I had the pleasure to take part in a workshop titled “Fairness and transparency in climate funding: taking into account the needs of the poorest populations” in Bangkok on May 11th, organized by Nexus – Carbon for Development. The event gathered some 50+ people to discuss the challenges and possibilities for pro-poor projects in the carbon markets. Specifically, we focused on two key themes:
1) Could official development assistance (ODA) be used to leverage private investments into pro-poor carbon projects?
2) How could carbon projects demonstrate their pro-poor benefits and should these be valued in the market?
The aim of the event was not only to raise a discussion on the issue, but also consider producing a common statement on the two questions. The presentations and workshop material will shortly be available from Nexus.
ODA was strongly seen as one possible route for leveraging private investments into pro-poor carbon projects. This rested on several key notions. Firstly, pledged donor commitments for climate change investments will currently reach only half (c. USD 100 bn) of what is estimated to be required (c. USD 200 bn) by 2020. The private sector thus has a large gap to fill, but how can these investments be geared towards projects with pro-poor development impacts? Second, pro-poor projects often have difficulties in reaching carbon markets due to high upfront costs, transaction costs and knowledge gaps in e.g. the technologies employed. A majority of workshop participants saw that ODA has a strong role in facilitating private investment into carbon projects and would be crucial especially at their commencement. Nexus presented their regional project incubator approach, which through economies of scale could assist pro-poor projects in their initial stages. What Nexus is struggling with at the moment is achieving that necessary grant funding to support their activities and building a track record for such project incubators.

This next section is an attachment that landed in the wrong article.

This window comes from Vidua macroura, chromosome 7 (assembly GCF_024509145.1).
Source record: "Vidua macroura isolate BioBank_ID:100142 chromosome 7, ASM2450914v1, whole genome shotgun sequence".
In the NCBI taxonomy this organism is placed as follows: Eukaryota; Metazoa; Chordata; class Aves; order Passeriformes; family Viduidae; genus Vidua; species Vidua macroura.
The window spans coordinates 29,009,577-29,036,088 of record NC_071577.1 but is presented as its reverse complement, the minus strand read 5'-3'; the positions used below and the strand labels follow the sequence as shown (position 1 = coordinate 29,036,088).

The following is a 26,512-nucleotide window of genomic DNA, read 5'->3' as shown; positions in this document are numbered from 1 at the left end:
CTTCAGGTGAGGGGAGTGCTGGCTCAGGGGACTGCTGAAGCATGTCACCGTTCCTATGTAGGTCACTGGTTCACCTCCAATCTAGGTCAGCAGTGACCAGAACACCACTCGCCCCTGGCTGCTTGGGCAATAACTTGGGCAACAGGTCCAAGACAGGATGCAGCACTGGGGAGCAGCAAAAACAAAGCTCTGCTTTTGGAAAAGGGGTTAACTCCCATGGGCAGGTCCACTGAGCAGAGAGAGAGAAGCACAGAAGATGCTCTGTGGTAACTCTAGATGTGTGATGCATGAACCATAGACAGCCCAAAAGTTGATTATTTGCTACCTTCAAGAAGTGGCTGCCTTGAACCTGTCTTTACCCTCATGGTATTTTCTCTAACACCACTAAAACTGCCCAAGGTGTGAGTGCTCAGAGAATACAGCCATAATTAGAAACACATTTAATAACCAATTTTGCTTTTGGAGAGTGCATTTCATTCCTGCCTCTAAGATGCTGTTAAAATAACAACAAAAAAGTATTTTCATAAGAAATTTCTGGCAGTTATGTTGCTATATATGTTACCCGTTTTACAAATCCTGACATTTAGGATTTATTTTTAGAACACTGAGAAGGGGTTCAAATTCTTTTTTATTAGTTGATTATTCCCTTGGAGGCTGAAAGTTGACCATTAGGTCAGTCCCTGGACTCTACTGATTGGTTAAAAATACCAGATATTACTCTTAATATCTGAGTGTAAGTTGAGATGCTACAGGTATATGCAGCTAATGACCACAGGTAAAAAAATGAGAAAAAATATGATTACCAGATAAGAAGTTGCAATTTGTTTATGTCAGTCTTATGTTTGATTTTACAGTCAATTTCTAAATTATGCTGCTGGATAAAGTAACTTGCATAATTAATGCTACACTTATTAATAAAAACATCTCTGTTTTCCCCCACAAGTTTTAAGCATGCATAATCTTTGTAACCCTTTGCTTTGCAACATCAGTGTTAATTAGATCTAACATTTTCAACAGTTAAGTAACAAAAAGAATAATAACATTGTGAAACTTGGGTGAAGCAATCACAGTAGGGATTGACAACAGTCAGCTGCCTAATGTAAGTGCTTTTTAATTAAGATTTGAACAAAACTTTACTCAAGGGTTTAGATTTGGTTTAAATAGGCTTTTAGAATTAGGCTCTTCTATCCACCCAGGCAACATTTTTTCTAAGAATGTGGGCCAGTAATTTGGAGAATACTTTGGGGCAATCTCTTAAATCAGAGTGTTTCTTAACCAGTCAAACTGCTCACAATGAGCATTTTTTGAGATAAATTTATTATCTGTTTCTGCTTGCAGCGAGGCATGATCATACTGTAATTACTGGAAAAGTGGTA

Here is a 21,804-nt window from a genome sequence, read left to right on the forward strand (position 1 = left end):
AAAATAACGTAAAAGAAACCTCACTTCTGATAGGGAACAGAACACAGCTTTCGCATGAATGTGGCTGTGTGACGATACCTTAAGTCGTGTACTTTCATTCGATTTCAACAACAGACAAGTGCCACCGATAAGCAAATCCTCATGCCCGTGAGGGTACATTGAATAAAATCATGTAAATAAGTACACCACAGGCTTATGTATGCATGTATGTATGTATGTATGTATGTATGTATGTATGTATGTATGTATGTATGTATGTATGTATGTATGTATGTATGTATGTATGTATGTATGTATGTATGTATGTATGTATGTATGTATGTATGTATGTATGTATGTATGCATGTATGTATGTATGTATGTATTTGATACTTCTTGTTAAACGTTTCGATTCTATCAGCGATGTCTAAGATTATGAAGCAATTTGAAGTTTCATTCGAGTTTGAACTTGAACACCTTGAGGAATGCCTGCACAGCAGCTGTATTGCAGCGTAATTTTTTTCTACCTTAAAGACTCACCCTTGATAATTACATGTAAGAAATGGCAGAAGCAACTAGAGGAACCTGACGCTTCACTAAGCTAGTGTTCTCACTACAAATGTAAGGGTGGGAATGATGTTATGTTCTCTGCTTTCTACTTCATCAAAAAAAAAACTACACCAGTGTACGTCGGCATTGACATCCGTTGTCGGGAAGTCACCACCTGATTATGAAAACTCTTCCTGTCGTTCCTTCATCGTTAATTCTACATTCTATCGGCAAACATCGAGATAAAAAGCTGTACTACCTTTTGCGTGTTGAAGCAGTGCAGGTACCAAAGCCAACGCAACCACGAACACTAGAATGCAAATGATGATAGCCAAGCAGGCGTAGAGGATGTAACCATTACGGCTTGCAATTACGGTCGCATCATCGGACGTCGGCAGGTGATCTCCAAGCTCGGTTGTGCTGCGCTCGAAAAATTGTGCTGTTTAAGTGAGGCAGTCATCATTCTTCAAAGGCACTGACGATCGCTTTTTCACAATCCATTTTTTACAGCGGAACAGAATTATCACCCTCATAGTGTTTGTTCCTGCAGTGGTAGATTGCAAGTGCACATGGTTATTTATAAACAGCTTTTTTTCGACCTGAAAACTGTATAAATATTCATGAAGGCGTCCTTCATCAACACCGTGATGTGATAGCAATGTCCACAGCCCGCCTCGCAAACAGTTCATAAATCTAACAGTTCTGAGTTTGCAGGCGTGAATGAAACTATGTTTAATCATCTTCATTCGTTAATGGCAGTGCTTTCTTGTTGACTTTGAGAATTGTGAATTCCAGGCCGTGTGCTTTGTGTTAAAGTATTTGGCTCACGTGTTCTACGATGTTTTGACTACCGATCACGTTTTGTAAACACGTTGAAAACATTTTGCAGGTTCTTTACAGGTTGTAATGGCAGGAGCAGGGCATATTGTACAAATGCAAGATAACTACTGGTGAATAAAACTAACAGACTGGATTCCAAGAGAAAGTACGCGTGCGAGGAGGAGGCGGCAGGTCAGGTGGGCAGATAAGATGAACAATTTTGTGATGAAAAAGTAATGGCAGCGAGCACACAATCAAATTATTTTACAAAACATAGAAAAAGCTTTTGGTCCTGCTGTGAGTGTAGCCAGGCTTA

The other discussion centered on valuing the pro-poor benefits of carbon projects. While greenhouse gas emissions reductions are monetized on the market, there are no standardized indicators for measuring sustainable development benefits. In the case of the clean development mechanism (CDM) this has largely led to the situation where investments are geared towards those sectors (i.e. industrial gases) and regions (i.e. China, India, Brazil) where the most emissions reductions potential lies. The question we asked was: how could this be turned around to foster investment in pro-poor projects? Should there be a standard for pro-poor carbon projects and how would this be calculated? Several project developers (especially those working in projects with development impacts – such as cookstoves, biogas and water filters) wished for a pro-poor standard to differentiate themselves in the carbon market and thus be able to charge a premium for their higher value projects. However, several questions remained over how specifically to design and calculate such a standard and what implications this could carry. Would it result in a “greenwashing” of projects to claim pro-poor benefits? Does this area call for intervention, or could such issues be solved by the market?
For me the greatest contribution of the workshop was the various discussions I had with project developers working in the region. The amount of barriers pro-poor carbon projects face is huge and some actors had given up on the idea of carbon markets being able to deliver pro-poor projects. Thus organizations like Nexus have a large amount of work to do. At the same time there was enthusiasm in workshop participants for shaping carbon market approaches to becoming more transparent and equitable.